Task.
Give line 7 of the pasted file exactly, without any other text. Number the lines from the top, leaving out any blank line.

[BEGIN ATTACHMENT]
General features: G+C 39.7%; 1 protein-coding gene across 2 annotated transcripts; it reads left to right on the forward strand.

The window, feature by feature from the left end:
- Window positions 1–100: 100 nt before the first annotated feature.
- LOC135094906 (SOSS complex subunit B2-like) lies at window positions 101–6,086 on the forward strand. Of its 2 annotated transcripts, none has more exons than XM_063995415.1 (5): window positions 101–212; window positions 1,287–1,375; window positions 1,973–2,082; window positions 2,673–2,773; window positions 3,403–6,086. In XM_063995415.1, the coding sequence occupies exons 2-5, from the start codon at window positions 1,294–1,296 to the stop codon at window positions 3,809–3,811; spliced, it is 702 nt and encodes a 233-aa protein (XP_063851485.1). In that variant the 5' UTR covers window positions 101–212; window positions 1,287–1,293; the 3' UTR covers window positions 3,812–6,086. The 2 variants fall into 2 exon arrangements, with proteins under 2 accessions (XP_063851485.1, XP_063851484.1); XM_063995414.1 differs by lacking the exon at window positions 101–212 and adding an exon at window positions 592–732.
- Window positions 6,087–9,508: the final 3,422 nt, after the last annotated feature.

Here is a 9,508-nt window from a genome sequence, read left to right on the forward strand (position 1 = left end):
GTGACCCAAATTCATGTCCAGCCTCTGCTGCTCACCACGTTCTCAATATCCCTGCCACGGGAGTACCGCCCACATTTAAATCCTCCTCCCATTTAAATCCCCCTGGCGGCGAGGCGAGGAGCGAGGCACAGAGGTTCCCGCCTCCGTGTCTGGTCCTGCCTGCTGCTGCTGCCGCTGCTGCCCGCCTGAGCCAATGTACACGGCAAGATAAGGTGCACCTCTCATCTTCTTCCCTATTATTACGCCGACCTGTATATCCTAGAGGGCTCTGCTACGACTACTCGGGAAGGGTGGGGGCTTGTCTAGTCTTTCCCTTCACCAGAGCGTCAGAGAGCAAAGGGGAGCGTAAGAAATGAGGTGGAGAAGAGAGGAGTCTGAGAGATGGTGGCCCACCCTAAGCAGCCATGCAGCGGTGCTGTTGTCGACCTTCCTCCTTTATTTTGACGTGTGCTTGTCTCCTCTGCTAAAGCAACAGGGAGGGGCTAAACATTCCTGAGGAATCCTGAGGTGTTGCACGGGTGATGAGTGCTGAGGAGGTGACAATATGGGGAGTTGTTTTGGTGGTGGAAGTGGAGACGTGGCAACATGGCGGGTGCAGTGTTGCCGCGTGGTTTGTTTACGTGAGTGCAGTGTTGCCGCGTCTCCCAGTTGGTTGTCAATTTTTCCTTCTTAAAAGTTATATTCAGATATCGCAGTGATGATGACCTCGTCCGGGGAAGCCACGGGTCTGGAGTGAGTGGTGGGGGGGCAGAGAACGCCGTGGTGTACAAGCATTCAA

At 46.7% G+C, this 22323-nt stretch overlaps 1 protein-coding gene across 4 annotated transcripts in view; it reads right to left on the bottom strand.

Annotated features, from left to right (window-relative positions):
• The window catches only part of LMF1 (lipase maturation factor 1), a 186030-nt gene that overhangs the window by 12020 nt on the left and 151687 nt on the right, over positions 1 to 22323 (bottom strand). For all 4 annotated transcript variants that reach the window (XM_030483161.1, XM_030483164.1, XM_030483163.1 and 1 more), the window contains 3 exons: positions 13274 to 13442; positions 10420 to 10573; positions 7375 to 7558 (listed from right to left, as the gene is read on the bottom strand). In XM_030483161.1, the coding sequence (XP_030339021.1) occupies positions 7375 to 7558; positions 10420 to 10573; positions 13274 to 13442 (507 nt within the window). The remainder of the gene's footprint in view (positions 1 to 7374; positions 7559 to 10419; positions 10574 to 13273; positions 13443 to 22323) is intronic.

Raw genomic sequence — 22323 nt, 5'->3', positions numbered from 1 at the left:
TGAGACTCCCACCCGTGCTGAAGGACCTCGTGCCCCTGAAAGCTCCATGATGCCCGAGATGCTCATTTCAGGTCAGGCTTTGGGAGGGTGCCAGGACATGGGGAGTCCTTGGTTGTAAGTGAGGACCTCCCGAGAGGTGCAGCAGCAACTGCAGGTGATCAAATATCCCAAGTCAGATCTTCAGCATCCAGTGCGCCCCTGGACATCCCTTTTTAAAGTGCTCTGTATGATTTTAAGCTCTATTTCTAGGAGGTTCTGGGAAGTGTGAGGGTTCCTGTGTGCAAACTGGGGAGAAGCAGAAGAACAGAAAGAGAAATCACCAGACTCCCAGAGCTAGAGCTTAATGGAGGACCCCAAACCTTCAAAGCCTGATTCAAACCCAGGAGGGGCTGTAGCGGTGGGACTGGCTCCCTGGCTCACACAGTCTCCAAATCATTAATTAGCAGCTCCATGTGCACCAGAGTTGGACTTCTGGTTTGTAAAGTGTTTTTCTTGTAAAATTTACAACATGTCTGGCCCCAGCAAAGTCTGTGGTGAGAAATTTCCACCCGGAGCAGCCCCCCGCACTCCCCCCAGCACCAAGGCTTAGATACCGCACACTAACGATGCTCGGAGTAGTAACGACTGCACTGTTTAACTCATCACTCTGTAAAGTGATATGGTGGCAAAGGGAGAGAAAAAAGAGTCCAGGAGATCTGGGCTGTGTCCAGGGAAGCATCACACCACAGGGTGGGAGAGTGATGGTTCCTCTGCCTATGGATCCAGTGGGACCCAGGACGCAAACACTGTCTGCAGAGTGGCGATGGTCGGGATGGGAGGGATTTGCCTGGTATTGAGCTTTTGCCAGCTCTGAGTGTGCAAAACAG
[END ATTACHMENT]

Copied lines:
GTGACCCAAATTCATGTCCAGCCTCTGCTGCTCACCACGTTCTCAATATCCCTGCCACGGGAGTACCGCCCACATTTAAATCCTCCTCCCATTTAAATCCCCCTGGCGGCGAGGCGAGGAGCGAGGCACAGAGGTTCCCGCCTCCGTGTCTGGTCCTGCCTGCTGCTGCTGCCGCTGCTGCCCGCCTGAGCCAATGTACACGGCAAGATAAGGTGCACCTCTCATCTTCTTCCCTATTATTACGCCGACCTGTATATCCTAGAGGGCTCTGCTACGACTACTCGGGAAGGGTGGGGGCTTGTCTAGTCTTTCCCTTCACCAGAGCGTCAGAGAGCAAAGGGGAGCGTAAGAAATGAGGTGGAGAAGAGAGGAGTCTGAGAGATGGTGGCCCACCCTAAGCAGCCATGCAGCGGTGCTGTTGTCGACCTTCCTCCTTTATTTTGACGTGTGCTTGTCTCCTCTGCTAAAGCAACAGGGAGGGGCTAAACATTCCTGAGGAATCCTGAGGTGTTGCACGGGTGATGAGTGCTGAGGAGGTGACAATATGGGGAGTTGTTTTGGTGGTGGAAGTGGAGACGTGGCAACATGGCGGGTGCAGTGTTGCCGCGTGGTTTGTTTACGTGAGTGCAGTGTTGCCGCGTCTCCCAGTTGGTTGTCAATTTTTCCTTCTTAAAAGTTATATTCAGATATCGCAGTGATGATGACCTCGTCCGGGGAAGCCACGGGTCTGGAGTGAGTGGTGGGGGGGCAGAGAACGCCGTGGTGTACAAGCATTCAA